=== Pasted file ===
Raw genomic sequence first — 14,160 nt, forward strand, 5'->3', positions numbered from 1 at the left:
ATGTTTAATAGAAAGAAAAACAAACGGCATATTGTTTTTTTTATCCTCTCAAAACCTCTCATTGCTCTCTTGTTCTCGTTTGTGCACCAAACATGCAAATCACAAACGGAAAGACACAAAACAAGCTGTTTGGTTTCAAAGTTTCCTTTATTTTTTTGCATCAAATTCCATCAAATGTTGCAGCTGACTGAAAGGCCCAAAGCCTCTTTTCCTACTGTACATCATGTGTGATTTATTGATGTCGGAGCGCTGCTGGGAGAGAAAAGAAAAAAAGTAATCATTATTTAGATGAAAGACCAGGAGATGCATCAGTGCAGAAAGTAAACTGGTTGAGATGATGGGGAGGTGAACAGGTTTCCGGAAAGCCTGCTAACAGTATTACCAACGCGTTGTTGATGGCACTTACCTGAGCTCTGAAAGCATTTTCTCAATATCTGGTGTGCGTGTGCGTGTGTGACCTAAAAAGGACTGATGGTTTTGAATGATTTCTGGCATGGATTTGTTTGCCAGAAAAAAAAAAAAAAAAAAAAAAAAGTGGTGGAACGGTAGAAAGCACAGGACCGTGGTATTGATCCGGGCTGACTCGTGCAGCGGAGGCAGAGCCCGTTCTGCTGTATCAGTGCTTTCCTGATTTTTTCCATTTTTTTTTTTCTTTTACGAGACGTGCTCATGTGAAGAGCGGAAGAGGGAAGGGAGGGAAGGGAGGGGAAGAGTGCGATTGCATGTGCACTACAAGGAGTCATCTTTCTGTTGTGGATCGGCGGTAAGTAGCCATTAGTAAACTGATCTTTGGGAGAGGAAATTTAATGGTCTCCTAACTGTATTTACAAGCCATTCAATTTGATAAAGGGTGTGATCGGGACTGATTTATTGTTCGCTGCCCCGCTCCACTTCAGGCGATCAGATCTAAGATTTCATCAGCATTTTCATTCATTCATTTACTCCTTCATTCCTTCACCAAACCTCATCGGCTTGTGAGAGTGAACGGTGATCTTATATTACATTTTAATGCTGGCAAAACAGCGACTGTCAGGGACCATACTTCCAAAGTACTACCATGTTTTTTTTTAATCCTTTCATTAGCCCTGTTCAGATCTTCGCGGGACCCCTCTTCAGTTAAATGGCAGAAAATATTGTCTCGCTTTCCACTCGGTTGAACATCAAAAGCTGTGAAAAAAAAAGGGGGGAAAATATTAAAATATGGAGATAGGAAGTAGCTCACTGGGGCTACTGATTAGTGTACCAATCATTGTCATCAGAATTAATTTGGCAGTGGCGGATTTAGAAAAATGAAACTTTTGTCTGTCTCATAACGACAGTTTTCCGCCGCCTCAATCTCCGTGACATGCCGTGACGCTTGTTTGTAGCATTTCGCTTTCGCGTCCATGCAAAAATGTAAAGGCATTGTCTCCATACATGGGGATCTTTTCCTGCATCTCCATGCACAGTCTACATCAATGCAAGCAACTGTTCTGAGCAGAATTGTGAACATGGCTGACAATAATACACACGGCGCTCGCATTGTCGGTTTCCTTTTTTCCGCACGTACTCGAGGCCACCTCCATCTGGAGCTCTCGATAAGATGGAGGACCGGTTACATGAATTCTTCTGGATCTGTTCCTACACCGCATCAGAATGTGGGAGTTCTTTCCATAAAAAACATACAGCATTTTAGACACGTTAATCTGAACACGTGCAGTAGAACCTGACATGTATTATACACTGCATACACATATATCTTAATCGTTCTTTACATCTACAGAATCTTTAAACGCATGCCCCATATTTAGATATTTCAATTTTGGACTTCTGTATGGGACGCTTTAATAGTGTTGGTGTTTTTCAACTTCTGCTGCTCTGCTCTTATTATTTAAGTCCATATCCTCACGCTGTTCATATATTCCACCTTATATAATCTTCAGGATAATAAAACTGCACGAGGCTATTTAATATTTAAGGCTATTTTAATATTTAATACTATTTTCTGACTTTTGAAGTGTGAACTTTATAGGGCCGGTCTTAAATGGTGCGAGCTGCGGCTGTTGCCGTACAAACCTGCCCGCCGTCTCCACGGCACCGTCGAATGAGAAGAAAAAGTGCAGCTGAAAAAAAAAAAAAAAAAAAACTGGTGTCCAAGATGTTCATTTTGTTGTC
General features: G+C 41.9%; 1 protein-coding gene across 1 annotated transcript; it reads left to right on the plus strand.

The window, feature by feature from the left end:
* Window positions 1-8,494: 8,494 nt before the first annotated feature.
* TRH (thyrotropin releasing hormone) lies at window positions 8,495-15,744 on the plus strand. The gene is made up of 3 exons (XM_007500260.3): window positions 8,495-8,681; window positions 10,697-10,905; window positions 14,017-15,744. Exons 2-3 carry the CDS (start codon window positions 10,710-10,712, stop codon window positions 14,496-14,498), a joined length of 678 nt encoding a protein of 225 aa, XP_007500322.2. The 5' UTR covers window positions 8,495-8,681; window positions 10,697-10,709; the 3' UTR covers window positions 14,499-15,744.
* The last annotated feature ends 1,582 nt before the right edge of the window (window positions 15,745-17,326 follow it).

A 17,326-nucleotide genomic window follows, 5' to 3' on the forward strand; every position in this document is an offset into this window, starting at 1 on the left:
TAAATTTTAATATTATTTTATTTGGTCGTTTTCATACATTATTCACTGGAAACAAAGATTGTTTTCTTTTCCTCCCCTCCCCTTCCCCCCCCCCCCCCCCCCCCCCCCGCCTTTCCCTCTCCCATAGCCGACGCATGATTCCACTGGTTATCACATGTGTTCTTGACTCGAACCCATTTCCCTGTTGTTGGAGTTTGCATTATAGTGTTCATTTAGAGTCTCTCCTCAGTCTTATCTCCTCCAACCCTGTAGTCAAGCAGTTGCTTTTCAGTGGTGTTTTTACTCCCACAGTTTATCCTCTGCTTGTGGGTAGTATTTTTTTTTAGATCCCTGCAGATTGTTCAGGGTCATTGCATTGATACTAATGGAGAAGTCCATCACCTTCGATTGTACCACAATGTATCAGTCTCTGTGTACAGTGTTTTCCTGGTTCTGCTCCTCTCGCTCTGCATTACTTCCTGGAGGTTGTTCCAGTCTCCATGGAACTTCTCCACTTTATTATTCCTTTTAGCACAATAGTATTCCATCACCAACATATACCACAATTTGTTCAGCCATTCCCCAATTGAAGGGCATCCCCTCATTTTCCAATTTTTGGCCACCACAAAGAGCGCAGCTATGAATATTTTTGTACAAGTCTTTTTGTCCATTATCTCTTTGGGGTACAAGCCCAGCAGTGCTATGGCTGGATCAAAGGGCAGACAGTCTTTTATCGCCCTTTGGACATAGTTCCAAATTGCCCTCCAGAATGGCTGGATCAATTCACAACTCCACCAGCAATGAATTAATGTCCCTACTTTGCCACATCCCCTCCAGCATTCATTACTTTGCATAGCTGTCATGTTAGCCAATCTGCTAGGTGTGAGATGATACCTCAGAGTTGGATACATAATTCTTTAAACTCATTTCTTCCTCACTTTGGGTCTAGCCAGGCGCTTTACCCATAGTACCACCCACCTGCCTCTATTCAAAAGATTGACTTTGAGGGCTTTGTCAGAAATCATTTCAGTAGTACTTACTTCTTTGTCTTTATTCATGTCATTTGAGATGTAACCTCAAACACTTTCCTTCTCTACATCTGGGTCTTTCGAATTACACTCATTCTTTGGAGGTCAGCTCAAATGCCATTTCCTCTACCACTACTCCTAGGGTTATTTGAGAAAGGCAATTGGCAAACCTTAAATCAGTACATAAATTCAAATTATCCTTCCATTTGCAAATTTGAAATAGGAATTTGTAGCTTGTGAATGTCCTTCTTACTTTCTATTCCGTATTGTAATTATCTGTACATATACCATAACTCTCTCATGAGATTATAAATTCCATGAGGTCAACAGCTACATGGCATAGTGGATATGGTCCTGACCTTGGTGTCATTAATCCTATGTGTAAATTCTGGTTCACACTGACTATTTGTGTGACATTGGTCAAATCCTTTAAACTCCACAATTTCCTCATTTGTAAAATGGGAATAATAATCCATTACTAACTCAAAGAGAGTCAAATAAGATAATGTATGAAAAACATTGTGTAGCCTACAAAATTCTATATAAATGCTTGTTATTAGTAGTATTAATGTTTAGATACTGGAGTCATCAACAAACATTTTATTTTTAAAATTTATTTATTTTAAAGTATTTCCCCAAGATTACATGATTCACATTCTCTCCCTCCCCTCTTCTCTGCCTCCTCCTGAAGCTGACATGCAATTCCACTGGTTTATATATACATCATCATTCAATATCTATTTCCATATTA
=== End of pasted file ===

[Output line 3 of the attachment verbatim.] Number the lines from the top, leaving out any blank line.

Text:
General features: G+C 41.9%; 1 protein-coding gene across 1 annotated transcript; it reads left to right on the plus strand.